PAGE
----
Astronomy Colloquia at Caltech for 2018-19

Colloquia are held every Wednesday during the academic year at 4pm in the Cahill Hameetman auditorium.
Wine and cheese will be served in the Cahill Foyer from 5-5:30pm.

Month
Date
Speaker

Talk Title
OCTOBER
3

Speaker: David Charbonneau
Institute: Harvard
Host: D. Mawet

The Terrestrial Planets of Other Stars

For the next decade, the only opportunity to study the atmospheres of terrestrial exoplanets will be scrutinize these worlds when they transit nearby small stars. There are 417 mid-to-late M-dwarfs within 15 parsecs, yet we know surprisingly little about them, let alone their attendant planets. I will discuss recent findings from the MEarth Project and TESS Mission, which seek to discover the most spectroscopically accessible terrestrial exoplanets. Our recent discovery of a several rocky worlds transiting the nearby small star LHS1140 provides an unprecedented opportunity to detect the molecules present in the atmosphere of a terrestrial exoplanet. In our planetary quest, MEarth observations have sharpened our understanding of the evolution of these low-mass stars, and hence the stellar environment in which these planets may wither or thrive.

10

Speaker: Caroline Morley
Institute: UT Austin
Host: Eve Lee

From Exotic to Familiar: Observing Exoplanet Atmospheres in the Coming Decade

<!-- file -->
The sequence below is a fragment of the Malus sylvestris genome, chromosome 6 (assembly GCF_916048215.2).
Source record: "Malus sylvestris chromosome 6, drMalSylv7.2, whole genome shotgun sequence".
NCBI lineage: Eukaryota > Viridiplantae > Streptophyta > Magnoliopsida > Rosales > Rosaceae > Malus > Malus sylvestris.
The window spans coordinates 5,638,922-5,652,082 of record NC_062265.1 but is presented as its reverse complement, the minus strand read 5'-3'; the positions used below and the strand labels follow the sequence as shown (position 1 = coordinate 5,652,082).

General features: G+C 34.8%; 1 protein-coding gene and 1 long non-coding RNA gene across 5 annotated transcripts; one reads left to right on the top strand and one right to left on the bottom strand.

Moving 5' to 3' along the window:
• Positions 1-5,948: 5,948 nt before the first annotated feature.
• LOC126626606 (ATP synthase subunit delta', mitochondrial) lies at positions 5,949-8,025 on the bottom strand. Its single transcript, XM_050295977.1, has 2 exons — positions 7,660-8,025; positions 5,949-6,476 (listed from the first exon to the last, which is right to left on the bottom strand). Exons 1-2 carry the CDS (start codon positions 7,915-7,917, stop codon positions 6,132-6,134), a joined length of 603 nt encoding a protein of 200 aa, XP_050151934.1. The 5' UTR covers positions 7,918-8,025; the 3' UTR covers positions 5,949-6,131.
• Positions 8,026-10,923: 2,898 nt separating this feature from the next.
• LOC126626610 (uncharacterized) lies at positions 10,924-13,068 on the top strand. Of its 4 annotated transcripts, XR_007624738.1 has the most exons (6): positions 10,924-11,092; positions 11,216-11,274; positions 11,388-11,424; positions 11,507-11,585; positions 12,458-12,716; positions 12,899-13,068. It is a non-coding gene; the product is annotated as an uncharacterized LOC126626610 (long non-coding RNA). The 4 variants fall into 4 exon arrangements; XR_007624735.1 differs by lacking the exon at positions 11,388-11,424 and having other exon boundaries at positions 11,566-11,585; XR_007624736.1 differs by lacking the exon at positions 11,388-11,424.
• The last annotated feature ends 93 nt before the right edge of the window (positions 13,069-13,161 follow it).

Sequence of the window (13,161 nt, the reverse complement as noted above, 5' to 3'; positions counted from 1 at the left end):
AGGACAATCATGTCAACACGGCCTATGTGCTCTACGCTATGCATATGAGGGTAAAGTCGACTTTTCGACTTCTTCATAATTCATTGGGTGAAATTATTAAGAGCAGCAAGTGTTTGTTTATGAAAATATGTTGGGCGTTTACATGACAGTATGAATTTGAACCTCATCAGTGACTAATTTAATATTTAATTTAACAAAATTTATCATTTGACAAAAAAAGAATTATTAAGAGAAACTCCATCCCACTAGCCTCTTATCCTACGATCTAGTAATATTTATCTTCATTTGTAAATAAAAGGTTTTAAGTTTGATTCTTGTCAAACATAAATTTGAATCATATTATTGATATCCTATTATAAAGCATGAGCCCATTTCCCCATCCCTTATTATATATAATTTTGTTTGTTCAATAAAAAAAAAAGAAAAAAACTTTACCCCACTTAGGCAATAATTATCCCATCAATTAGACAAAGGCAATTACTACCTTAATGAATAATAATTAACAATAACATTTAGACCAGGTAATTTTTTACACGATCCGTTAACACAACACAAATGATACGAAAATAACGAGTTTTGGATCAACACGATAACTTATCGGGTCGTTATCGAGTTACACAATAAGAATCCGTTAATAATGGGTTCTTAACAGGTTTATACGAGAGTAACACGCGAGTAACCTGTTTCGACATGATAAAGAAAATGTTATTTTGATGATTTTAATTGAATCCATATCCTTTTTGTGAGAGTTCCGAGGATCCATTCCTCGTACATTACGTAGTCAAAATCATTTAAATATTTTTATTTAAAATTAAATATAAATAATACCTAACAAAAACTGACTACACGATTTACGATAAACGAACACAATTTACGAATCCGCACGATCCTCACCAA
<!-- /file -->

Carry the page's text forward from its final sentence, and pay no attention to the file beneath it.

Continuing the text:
Observations of exoplanets to date have used the Hubble and Spitzer Space Telescopes to reveal exotic exoplanet atmospheres, including significant effort to characterize planets with radii between Earth's and Neptune's -for which we have no counterparts in the solar system-that are accessible to current telescopes. Observations of their transmission spectra reveal a diversity of worlds, some shrouded in clouds and others with molecular features. I will discuss the types of clouds and hazes that can obscure transmission spectra, and show the effect that these thick hazes have on the thermal emission of small exoplanets. I will discuss some of my plans for new observations during the first cycle of JWST to measure the thermal emission of these planets. The new frontier of exoplanet atmosphere studies is characterizing the atmospheres of planets more familiar to Earthlings: cold gas giants and temperate Earths. I will discuss my current work to reveal the atmosphere of a cold free-floating giant planet, and my plans for detecting a host of interesting molecules in its atmosphere with JWST. We will soon be able to access Earth-sized, temperate worlds for the most favorable 3 systems orbiting the small stars. I will discuss the recent discoveries of Earth-sized planets around bright M dwarfs and how we might use JWST to detect their atmospheres. Lastly, I will discuss prospects with current and upcoming ground-based telescopes to detect exoplanet atmospheres, including some steps to take preceding the launch of JWST.